According to one study conducted in Sweden, women who have a cesarean section are at a six times higher risk for developing postpartum depression. One to two months after the operation, one-third of women were also found to suffer from serious post-traumatic intrusive stress reactions, and when the condition wasn't diagnosed and properly treated, there were problems noted in those first important months of the woman's relationship with her baby.

An Iranian study done in 2013 found that women who delivered vaginally had a significantly better postpartum quality of life than women who underwent a C-section. In this case, quality of life referred to physical health two months postpartum and mental health four months postpartum.

Long-term effects on babies

Babies born via C-section face unique risks, and the long-term effects are still being studied.

Some research has found C-section babies have an increased risk of childhood obesity, and for preterm babies, breathing problems can be an issue. In a vaginal birth, compression through the vaginal canal helps remove the amniotic fluid from the baby's lungs. It is theorized worse respiratory outcomes for C-section babies occur because they don't get this compression and removal of fluid.

Recent research also indicates the operation can have long-term consequences for the baby's immune system. Brocklehurst was part of a team of researchers who looked at how a baby's gut microbiota is impacted by C-section birth.

Microbiota is the community of organisms that inhabit a certain location on or in an organ in the body. These organisms include bacteria, viruses and fungi. Brocklehurst's research found there was a surprising difference in the microbiota of babies born vaginally versus via C-section.

"We're supposed to be born with our mouth close to our mother's anus," Brocklehurst explained. "When babies are born, they have no microorganisms at all and are first exposed to them through the mother's vagina and anus. Once the bacteria are swallowed by the newborn, they travel through the baby's body and colonize the upper and lower intestine."

Recent research also indicates the operation can have long-term consequences for the baby's immune system.

Cesarean sections were found to disrupt this passing of microbes. In the study, the babies born via C-section had microorganisms that shouldn't be there, also known as opportunistic pathogens—organisms that can cause infection. These pathogens are thought to predispose babies to infections.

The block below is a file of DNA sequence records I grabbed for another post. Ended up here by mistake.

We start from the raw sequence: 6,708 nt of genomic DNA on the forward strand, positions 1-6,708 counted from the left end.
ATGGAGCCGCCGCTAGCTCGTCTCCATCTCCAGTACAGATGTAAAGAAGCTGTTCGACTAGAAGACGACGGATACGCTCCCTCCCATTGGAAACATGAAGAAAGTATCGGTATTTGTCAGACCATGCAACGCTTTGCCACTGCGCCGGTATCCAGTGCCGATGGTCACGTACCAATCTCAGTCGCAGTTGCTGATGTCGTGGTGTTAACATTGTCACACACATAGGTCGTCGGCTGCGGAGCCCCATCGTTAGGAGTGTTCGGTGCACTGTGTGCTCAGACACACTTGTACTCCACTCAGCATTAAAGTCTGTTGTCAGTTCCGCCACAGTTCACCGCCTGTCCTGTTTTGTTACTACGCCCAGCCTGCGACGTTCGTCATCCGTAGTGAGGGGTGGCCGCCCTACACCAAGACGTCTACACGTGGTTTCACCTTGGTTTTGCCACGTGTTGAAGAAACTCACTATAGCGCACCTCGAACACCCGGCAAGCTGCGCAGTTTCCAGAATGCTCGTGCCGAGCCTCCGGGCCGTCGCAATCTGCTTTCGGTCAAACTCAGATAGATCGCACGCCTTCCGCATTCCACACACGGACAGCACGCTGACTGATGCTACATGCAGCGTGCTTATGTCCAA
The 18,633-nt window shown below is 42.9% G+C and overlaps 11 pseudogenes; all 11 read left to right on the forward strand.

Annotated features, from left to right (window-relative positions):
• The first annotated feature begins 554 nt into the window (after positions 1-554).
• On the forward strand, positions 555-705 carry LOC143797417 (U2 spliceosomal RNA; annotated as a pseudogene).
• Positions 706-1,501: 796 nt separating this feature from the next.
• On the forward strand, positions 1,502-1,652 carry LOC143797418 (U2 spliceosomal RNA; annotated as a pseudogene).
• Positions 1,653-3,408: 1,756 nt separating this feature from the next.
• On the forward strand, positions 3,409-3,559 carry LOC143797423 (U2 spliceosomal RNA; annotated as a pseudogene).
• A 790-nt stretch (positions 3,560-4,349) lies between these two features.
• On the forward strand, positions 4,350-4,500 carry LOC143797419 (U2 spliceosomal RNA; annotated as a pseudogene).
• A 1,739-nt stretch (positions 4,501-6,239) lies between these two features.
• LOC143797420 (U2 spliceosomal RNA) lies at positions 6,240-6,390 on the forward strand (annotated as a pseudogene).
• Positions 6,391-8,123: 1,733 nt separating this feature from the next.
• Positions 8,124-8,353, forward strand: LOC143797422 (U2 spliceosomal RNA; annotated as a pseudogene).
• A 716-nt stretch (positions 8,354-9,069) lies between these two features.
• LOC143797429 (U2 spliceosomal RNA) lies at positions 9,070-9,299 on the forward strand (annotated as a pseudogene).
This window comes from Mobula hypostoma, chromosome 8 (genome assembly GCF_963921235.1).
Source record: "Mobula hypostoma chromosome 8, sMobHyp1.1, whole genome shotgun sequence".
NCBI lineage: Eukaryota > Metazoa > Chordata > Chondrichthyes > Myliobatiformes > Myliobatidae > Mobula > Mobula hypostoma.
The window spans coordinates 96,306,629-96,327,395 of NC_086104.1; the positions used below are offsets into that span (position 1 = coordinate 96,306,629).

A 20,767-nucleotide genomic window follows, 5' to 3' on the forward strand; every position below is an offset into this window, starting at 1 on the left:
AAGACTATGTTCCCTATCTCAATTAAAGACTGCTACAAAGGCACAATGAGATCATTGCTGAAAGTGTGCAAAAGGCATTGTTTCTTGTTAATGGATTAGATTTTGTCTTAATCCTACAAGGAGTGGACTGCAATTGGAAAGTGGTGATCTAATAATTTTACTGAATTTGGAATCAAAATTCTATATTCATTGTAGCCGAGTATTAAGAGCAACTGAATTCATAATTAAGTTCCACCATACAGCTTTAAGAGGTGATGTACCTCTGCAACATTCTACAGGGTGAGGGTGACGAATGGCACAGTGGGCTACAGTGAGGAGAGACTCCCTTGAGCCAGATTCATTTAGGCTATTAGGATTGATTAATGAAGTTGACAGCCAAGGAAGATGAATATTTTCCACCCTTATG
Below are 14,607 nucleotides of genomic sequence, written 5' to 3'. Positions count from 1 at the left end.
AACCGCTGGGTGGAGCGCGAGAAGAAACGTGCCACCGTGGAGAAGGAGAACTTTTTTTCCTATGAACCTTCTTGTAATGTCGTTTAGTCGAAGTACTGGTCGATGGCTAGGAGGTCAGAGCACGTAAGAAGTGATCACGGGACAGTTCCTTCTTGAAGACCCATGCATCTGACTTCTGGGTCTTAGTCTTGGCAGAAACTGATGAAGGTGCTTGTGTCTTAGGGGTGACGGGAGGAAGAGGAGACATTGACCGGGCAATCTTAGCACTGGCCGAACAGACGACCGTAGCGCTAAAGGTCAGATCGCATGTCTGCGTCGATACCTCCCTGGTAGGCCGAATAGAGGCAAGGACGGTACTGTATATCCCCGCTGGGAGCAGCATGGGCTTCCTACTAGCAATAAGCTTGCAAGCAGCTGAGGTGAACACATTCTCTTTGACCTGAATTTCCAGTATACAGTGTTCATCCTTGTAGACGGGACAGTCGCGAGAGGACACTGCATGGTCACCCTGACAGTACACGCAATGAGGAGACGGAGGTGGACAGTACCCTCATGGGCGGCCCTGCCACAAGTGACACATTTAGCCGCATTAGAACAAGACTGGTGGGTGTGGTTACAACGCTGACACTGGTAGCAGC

"There's a theory that the first organisms you're exposed to, your body recognizes as being there," Brocklehurst said. "It's thought that this activates your immune system to develop."

In a sense, the bacteria of the microbiota are teaching the babies' immune systems to tolerate their presence and recognize good bacteria from bad bacteria.

Schott-Ramirez recalls her firstborn had more illnesses than her other children, and those illnesses were more serious, including bronchitis and pneumonia. She suspects this could be due to the cesarean section.

What expectant parents should know ahead of time

There are still many unknowns about the long-term effects of C-sections, and it's important for new parents to know the full impact of the decisions they are making. Consulting with a doctor and other healthcare professionals can help expectant parents make the best choice for their situation.

"In the West, there is the prominent idea that women have a choice over their bodies—and rightly so," said Brocklehurst. "But those choices have potential consequences and women aren't being educated about that."

He stressed he isn't trying to fearmonger, but rather educate people at a time when C-sections have become such a common operation in some parts of the world.

"We need to understand the psychology behind what's making more women elect for C-sections and understand more about what is going on," he said, "if their decisions are being based out of misinformation or fear of the unknown."

Some women who have had C-sections, like Schott-Ramirez, are made to feel they didn't have any other choice.

Her advice to other women is for them to educate themselves on their options and advocate for doing birthing their way. At the end of the day, knowledge is the key to making empowered decisions.

Megan Deak

Written by

Megan Deak